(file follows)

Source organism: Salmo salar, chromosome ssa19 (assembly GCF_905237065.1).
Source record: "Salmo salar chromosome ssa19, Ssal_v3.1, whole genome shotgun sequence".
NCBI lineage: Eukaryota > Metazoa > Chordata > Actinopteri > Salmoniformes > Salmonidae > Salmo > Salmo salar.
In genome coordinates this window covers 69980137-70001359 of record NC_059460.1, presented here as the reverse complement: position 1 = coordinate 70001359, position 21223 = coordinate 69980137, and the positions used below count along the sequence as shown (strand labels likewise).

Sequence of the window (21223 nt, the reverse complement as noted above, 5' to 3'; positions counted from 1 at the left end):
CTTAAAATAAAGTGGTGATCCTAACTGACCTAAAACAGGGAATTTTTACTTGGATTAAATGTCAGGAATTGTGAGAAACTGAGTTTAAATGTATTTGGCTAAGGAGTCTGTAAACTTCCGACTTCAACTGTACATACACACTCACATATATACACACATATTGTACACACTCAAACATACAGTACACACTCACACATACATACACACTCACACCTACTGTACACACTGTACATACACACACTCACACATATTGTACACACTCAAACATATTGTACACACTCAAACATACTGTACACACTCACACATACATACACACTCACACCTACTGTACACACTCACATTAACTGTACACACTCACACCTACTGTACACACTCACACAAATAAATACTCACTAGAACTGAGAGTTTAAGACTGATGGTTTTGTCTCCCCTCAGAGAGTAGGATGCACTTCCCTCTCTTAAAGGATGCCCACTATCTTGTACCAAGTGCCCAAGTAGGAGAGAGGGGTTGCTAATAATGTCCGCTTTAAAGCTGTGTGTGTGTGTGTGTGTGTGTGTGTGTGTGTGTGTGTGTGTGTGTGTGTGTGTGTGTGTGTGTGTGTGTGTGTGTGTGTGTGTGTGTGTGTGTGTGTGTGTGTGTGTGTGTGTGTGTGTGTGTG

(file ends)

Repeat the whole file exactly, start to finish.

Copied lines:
Source organism: Salmo salar, chromosome ssa19 (assembly GCF_905237065.1).
Source record: "Salmo salar chromosome ssa19, Ssal_v3.1, whole genome shotgun sequence".
NCBI lineage: Eukaryota > Metazoa > Chordata > Actinopteri > Salmoniformes > Salmonidae > Salmo > Salmo salar.
In genome coordinates this window covers 69980137-70001359 of record NC_059460.1, presented here as the reverse complement: position 1 = coordinate 70001359, position 21223 = coordinate 69980137, and the positions used below count along the sequence as shown (strand labels likewise).

Sequence of the window (21223 nt, the reverse complement as noted above, 5' to 3'; positions counted from 1 at the left end):
CTTAAAATAAAGTGGTGATCCTAACTGACCTAAAACAGGGAATTTTTACTTGGATTAAATGTCAGGAATTGTGAGAAACTGAGTTTAAATGTATTTGGCTAAGGAGTCTGTAAACTTCCGACTTCAACTGTACATACACACTCACATATATACACACATATTGTACACACTCAAACATACAGTACACACTCACACATACATACACACTCACACCTACTGTACACACTGTACATACACACACTCACACATATTGTACACACTCAAACATATTGTACACACTCAAACATACTGTACACACTCACACATACATACACACTCACACCTACTGTACACACTCACATTAACTGTACACACTCACACCTACTGTACACACTCACACAAATAAATACTCACTAGAACTGAGAGTTTAAGACTGATGGTTTTGTCTCCCCTCAGAGAGTAGGATGCACTTCCCTCTCTTAAAGGATGCCCACTATCTTGTACCAAGTGCCCAAGTAGGAGAGAGGGGTTGCTAATAATGTCCGCTTTAAAGCTGTGTGTGTGTGTGTGTGTGTGTGTGTGTGTGTGTGTGTGTGTGTGTGTGTGTGTGTGTGTGTGTGTGTGTGTGTGTGTGTGTGTGTGTGTGTGTGTGTGTGTGTGTGTGTGTGTGTGTGTGTGTG